When Drexler started as CEO and Jenna Lyons as Creative Director, the J. Crew brand became cool again and earned a cult following among the fashion set. What has happened since?

The 2014 First Quarter numbers so far:

  • Revenues increased 5% to $592.0 million but comparable store sales decreasing by 2%
  • Gross margin down to 38.7% compared to 44.7% in the 2013 first quarter
  • Increased costs (selling, general and administrative expenses) of $195.2 million, or 33.0% of revenues, compared to $178.4 million, or 31.6% of revenues in the 2013 First Quarter
  • Operating income down to $34.0 million, or 5.7% of revenues, compared to $73.6 million, or 13.1% of revenues, in the 2013 First Quarter
  • Net loss of $30.1 million compared with net income of $29.3 million in the first quarter last year
  • Adjusted EBITDA decreased to $64.8 million from $101.0 million in the first quarter last year
  • Inventories were $396 million compared to $308 million at the end of the first quarter last year. Inventories and inventories per square foot increased 28% and 16%, respectively.
  • Cash and cash equivalents were $59 million compared to $92 million at the end of the first quarter last year

(Decrease in cash levels reflect refinancing costs of $29 million and dividends of $19 million. For a complete report, the J. Crew press release is here.)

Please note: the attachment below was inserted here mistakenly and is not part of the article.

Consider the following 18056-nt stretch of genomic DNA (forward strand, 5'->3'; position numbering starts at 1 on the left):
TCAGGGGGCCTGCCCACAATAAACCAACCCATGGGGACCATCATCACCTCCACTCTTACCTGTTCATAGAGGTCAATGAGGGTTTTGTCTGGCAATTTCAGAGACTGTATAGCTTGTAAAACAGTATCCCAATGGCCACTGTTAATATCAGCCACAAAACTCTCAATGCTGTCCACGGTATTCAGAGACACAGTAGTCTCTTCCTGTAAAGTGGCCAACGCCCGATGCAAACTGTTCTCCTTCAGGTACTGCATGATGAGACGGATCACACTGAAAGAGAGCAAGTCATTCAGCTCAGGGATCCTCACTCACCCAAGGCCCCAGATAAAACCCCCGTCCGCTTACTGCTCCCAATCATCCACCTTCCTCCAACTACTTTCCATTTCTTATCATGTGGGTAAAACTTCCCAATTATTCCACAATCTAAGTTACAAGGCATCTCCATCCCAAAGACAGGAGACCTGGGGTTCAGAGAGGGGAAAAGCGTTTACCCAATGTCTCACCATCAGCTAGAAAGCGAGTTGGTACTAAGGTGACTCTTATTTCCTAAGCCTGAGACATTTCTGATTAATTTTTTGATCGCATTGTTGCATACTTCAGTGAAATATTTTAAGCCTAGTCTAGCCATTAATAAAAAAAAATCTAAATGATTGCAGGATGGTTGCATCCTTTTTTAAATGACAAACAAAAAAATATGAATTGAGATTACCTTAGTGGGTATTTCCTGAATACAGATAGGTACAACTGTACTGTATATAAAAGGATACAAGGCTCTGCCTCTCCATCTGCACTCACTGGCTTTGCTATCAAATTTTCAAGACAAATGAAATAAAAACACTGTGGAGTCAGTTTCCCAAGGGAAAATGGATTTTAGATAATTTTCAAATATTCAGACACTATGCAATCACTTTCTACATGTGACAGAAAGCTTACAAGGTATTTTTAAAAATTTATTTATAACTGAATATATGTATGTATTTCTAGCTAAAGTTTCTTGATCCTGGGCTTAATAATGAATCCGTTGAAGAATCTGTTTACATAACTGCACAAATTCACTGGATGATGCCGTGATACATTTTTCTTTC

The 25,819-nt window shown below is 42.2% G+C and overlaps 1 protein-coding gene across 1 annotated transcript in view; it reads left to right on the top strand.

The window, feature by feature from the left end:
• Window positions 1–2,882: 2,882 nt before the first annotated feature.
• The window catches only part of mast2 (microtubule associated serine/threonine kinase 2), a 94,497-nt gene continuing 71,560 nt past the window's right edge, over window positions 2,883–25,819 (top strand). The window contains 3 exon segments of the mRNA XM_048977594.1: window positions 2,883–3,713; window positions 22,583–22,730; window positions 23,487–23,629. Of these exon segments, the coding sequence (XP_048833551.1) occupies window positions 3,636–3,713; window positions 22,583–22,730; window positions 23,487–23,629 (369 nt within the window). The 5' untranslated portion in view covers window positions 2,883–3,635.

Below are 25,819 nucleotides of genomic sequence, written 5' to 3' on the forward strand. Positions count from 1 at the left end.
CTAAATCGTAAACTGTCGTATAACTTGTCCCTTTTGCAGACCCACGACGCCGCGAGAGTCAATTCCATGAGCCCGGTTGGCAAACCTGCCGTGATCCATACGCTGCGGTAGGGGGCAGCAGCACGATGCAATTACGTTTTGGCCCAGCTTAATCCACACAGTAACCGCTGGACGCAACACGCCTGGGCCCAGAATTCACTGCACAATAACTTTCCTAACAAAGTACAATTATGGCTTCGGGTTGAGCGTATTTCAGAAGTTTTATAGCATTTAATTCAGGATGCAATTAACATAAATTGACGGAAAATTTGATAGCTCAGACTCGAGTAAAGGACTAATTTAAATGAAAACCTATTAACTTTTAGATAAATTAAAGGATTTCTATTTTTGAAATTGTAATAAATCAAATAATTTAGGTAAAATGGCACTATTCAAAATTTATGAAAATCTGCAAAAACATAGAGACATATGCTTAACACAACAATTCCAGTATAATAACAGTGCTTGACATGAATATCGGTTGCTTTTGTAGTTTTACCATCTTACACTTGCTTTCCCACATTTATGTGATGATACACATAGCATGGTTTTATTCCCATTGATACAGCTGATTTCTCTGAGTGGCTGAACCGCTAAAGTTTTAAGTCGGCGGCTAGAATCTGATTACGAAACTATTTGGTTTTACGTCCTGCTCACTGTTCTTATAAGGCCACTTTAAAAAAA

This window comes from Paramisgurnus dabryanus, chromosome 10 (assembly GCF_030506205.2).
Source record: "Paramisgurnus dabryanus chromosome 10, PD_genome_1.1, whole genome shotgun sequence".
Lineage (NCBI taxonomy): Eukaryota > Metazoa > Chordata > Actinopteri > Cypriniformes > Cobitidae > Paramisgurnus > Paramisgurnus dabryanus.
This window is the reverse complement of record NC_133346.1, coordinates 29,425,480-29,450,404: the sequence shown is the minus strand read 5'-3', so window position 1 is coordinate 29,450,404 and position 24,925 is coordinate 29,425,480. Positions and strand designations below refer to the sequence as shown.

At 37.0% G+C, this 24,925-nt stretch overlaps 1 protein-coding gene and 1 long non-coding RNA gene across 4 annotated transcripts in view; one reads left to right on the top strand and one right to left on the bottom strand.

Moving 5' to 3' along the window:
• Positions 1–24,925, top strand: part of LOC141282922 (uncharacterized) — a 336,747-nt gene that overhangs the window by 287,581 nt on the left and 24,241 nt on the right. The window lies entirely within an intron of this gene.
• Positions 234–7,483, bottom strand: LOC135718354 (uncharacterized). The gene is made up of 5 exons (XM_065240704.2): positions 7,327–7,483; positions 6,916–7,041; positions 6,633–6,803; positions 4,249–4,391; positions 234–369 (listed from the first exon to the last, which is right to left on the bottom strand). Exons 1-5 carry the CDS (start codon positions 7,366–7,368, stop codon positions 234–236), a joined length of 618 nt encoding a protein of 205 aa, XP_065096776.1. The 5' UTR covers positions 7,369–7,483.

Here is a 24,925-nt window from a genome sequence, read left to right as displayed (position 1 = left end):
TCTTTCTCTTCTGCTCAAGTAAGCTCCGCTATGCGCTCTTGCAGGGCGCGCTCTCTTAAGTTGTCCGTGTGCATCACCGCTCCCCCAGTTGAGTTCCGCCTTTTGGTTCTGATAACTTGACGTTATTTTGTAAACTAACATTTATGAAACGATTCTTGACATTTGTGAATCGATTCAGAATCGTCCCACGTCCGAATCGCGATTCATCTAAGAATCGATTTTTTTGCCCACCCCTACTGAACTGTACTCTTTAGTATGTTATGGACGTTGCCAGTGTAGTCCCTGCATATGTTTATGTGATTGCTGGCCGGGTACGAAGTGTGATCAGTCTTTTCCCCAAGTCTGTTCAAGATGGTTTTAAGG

In the meantime, J. Crew is betting on Asia & the Pacific for its growth, opening 2 new stores in Hong Kong last May. The company is also considering Australia for new store openings.  In response to customer complaints that their prices are too high, the company might create a budget-friendly brand called J. Crew Mercantile, a name which the company filed a trademark application.

The List: Little White Dresses

Fashion, Wishlist

If you happen to live in a place where you had an infinitesimal period of spring and suddenly found yourself in the blazing heat of summer, then this list is for you. Nothing says summer than an effortless white dress, paired with sandals and statement shades. And if you’re brave enough, wear these beyond Labor day because a great little white dress can do triple duty: beach, city and office.

The List: White Dresses

Mango summer dress

TIBI mini dress

SUNO cotton dress

Topshop x Kate Moss dress